By his death in 1916, Riley had written more than 1,000 poems
and two dozen prose sketches of acquaintances.
While nature appears as a prominent subject in
much of Riley’s poetry, he often treats it in generalized
terms, celebrating flowers (e.g., "The Rose”),
insects (“Two Sonnets to the June-Bug”), amphibians
(“The Frog”), birds (“The Jaybird”),
seasons (“Knee-Deep in June”), and so forth. He
sometimes alludes to nature in classical myth (“A Glimpse
of Pan”), and often presents nature as the background
of a happy childhood (“The All-Golden”), but in
most such poems he does not comment specifically on Indiana’s
Yet in a wide range of poems Riley does paint
pictures of Indiana’s natural world as it existed during
his lifetime, and at the same time he conveys a range of environmental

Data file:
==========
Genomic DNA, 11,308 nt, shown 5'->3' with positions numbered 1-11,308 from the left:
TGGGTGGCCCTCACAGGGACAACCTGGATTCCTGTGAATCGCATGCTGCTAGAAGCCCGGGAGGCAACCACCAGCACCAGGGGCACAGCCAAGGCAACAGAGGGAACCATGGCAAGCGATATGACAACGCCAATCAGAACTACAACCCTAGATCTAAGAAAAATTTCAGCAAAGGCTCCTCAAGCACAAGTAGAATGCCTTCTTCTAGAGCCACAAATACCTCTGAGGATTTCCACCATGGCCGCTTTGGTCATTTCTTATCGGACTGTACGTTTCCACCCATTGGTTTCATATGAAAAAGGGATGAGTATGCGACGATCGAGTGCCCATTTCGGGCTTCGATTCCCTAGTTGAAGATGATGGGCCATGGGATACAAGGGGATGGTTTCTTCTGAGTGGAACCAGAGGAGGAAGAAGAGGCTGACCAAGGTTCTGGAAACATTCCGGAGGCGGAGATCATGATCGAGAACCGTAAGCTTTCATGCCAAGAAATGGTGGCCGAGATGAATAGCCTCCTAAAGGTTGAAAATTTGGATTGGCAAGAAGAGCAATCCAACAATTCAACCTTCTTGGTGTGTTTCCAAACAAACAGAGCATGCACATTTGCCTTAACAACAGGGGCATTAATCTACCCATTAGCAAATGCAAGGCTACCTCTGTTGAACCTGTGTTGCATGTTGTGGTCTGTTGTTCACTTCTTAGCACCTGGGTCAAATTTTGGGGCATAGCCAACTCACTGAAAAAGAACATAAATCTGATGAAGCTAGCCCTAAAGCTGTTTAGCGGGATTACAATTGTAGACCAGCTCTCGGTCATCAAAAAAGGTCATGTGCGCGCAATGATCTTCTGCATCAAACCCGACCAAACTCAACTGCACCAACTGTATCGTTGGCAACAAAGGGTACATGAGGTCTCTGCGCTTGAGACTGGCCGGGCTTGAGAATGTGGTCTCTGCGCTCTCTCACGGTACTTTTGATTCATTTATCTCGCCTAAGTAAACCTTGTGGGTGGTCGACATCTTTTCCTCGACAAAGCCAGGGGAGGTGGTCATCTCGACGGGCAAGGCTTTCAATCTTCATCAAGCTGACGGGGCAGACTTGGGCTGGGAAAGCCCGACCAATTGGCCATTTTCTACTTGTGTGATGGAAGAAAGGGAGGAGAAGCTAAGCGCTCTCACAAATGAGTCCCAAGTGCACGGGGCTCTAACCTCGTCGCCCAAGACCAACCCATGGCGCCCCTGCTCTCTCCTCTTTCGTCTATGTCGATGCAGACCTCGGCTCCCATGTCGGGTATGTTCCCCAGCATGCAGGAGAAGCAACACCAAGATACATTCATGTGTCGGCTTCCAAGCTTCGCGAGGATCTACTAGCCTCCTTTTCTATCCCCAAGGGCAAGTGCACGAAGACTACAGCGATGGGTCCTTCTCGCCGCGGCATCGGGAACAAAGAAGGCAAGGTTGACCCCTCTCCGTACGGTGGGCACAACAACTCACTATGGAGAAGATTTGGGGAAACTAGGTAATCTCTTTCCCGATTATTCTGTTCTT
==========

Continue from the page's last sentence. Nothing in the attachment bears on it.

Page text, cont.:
In “A Country
(read full text), for example,
he takes the reader along dreamy, irresistible wanderings,
mile after mile, through roadside weeds, meadow, pasture,
creek, and woodland,
with specific descriptions of the sights along the way.
“Time of Clearer
Twitterings” describes childhood experiences
in nature with references to specific plant and animal life:
a “spotted water-snake,” bittern,
crane, and chipmunk; sycamores, a “hazel thicket,”
and a shellbark hickory in an “almost pathless wood”;
pennyroyal, the fruit of “black haws” (hawthorns),
and “a ripe May-apple,” eaten as a molten, “pulpy
lump of gold” (4: 1051-53).
The superiority of country
living over town living is touted by the speaker of “Town
and Country,” in which a nephew, while living